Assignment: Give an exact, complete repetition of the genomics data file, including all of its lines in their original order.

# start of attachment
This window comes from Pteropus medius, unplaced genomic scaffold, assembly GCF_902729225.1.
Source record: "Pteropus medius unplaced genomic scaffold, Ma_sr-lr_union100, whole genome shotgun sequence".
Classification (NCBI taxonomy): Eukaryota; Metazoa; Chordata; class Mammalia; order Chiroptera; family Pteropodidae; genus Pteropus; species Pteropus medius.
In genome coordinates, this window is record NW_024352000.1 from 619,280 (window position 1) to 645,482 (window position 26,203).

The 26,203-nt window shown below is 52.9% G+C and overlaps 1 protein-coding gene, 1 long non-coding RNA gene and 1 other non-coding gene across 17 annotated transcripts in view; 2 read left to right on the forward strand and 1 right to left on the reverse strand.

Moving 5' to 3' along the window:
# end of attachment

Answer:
This window comes from Pteropus medius, unplaced genomic scaffold, assembly GCF_902729225.1.
Source record: "Pteropus medius unplaced genomic scaffold, Ma_sr-lr_union100, whole genome shotgun sequence".
Classification (NCBI taxonomy): Eukaryota; Metazoa; Chordata; class Mammalia; order Chiroptera; family Pteropodidae; genus Pteropus; species Pteropus medius.
In genome coordinates, this window is record NW_024352000.1 from 619,280 (window position 1) to 645,482 (window position 26,203).

The 26,203-nt window shown below is 52.9% G+C and overlaps 1 protein-coding gene, 1 long non-coding RNA gene and 1 other non-coding gene across 17 annotated transcripts in view; 2 read left to right on the forward strand and 1 right to left on the reverse strand.

Moving 5' to 3' along the window: